Such a change in approach means lots of different things. On the one hand, many curators, gallery educationalists and others have reinterpreted the role of the arts professional to move beyond the presentation of expertise and to include the outlooks that people engaging with culture bring. On the other hand, more participative engagement with the arts signals their importance in providing a space for conversation between values
So what does all this mean for cultural-policy makers and artists?
In policy-making, culture is too often thought of in its functional forms be they films, art, music, museums, theatres and so on, or the professionals who work in them.
But these are the touch points of wider behaviour and attitudes.
They are the spaces in which the cultural choice of citizens is played out.
Artists and other cultural professionals don’t just deliver culture: they also reflect and on occasion challenge it.
As our relationship with culture is renegotiated using new technologies, the role they could play in helping the public take greater ownership of building and shaping the public realm is becoming clearer.
At the moment, we’re still in the early days of coming to terms with what this means.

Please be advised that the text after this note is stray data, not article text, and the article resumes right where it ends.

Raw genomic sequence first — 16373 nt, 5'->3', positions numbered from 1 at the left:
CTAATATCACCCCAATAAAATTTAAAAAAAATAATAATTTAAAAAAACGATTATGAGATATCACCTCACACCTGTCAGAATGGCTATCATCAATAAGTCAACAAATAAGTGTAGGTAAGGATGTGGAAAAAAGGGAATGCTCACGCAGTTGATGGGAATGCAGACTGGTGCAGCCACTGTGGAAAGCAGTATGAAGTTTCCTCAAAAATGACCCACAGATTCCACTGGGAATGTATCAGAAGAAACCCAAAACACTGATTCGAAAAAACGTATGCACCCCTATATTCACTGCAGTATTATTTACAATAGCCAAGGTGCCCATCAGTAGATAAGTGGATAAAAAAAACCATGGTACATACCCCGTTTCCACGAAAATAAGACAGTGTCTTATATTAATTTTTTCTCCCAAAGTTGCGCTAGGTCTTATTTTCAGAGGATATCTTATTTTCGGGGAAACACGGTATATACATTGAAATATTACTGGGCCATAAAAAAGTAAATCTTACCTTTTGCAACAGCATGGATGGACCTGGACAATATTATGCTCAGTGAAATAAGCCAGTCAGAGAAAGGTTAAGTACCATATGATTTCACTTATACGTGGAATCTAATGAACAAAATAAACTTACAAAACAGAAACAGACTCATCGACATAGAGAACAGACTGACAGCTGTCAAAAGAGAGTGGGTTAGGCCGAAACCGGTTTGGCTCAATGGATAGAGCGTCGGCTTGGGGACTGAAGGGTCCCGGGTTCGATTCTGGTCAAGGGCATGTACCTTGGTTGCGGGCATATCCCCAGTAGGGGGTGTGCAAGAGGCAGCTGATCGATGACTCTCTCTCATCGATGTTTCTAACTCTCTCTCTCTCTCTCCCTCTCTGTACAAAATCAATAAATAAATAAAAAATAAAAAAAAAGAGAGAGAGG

In part, that’s because culture itself is so difficult to get a grip on, but that is one of its great values.
Earlier, I said that the term ‘culture’ encompasses a range of definitions.
It’s the art we produce, the way we behave and the patterns of our consumption.
Well, spotting the commonalities across all these is central to realising just how important culture is, and as technology makes cultural production more widespread, and the will to participate and take ownership over meaning becomes stronger, culture is becoming the space in which we, as individuals, manage our response to the changes in the world around us.
So, where in the past cultural policy has related primarily to the functions of culture, there could be merit in adopting a new definition for the purposes of policy-making.